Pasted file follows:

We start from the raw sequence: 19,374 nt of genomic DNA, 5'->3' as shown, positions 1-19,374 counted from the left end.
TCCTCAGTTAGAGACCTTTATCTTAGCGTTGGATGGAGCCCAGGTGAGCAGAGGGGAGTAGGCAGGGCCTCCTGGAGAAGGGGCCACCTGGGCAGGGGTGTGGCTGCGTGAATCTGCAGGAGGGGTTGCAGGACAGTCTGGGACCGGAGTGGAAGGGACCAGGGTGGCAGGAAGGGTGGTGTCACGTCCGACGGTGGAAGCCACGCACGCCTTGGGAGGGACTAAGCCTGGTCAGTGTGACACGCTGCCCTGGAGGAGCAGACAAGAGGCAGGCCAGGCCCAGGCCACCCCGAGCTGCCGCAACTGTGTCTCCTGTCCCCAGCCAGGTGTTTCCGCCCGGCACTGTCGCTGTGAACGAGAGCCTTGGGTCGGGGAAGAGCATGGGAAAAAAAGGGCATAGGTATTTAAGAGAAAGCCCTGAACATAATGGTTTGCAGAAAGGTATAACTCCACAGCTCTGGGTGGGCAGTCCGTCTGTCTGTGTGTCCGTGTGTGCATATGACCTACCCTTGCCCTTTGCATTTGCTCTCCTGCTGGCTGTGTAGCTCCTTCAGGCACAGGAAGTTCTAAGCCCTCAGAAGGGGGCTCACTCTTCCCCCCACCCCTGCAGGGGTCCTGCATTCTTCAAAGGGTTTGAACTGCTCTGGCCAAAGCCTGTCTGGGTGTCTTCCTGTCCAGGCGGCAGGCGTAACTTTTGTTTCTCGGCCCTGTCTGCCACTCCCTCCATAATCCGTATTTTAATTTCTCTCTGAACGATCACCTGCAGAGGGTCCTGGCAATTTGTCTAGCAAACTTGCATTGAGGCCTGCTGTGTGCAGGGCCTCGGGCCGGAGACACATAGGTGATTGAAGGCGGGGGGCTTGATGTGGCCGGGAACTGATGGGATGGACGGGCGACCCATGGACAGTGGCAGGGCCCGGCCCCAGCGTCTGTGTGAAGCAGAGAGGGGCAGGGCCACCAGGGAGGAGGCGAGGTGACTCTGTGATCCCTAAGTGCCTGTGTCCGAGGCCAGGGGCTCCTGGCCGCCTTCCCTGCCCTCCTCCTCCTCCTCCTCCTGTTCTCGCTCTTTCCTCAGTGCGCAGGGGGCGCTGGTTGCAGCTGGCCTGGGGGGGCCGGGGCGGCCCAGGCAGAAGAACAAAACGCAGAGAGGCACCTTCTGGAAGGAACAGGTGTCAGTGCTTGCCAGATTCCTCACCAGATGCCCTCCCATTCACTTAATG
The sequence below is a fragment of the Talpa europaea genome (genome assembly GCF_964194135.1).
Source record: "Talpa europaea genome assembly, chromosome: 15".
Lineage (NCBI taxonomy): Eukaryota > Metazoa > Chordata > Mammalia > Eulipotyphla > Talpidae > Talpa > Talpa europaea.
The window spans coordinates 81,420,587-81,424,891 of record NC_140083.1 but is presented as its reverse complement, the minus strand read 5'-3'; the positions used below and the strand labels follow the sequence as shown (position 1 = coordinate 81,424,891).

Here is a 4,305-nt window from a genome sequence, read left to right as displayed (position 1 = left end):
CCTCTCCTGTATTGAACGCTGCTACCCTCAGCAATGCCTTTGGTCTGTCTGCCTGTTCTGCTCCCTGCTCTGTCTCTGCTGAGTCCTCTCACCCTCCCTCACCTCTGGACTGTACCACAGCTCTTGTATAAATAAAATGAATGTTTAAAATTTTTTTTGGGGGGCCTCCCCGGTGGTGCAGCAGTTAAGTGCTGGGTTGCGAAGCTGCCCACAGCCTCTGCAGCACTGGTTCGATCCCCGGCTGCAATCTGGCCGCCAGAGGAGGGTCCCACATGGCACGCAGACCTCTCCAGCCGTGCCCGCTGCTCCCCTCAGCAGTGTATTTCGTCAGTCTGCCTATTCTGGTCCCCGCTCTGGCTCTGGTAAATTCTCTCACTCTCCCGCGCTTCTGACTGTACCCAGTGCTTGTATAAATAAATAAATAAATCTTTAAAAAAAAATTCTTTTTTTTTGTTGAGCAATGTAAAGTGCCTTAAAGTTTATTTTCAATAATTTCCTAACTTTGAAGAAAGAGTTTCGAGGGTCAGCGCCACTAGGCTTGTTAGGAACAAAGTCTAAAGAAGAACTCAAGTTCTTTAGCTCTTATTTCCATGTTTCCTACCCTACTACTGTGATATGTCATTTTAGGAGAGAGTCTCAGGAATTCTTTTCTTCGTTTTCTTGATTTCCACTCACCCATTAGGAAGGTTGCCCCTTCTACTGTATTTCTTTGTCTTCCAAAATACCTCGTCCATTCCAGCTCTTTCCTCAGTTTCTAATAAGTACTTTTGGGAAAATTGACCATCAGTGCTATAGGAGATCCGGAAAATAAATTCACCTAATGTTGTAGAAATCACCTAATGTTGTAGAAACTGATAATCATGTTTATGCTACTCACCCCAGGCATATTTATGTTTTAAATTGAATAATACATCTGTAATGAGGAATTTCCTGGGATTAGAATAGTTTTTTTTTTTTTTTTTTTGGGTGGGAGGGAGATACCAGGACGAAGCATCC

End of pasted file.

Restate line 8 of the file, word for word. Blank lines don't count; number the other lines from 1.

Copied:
CCTCTCCTGTATTGAACGCTGCTACCCTCAGCAATGCCTTTGGTCTGTCTGCCTGTTCTGCTCCCTGCTCTGTCTCTGCTGAGTCCTCTCACCCTCCCTCACCTCTGGACTGTACCACAGCTCTTGTATAAATAAAATGAATGTTTAAAATTTTTTTTGGGGGGCCTCCCCGGTGGTGCAGCAGTTAAGTGCTGGGTTGCGAAGCTGCCCACAGCCTCTGCAGCACTGGTTCGATCCCCGGCTGCAATCTGGCCGCCAGAGGAGGGTCCCACATGGCACGCAGACCTCTCCAGCCGTGCCCGCTGCTCCCCTCAGCAGTGTATTTCGTCAGTCTGCCTATTCTGGTCCCCGCTCTGGCTCTGGTAAATTCTCTCACTCTCCCGCGCTTCTGACTGTACCCAGTGCTTGTATAAATAAATAAATAAATCTTTAAAAAAAAATTCTTTTTTTTTGTTGAGCAATGTAAAGTGCCTTAAAGTTTATTTTCAATAATTTCCTAACTTTGAAGAAAGAGTTTCGAGGGTCAGCGCCACTAGGCTTGTTAGGAACAAAGTCTAAAGAAGAACTCAAGTTCTTTAGCTCTTATTTCCATGTTTCCTACCCTACTACTGTGATATGTCATTTTAGGAGAGAGTCTCAGGAATTCTTTTCTTCGTTTTCTTGATTTCCACTCACCCATTAGGAAGGTTGCCCCTTCTACTGTATTTCTTTGTCTTCCAAAATACCTCGTCCATTCCAGCTCTTTCCTCAGTTTCTAATAAGTACTTTTGGGAAAATTGACCATCAGTGCTATAGGAGATCCGGAAAATAAATTCACCTAATGTTGTAGAAATCACCTAATGTTGTAGAAACTGATAATCATGTTTATGCTACTCACCCCAGGCATATTTATGTTTTAAATTGAATAATACATCTGTAATGAGGAATTTCCTGGGATTAGAATAGTTTTTTTTTTTTTTTTTTTGGGTGGGAGGGAGATACCAGGACGAAGCATCC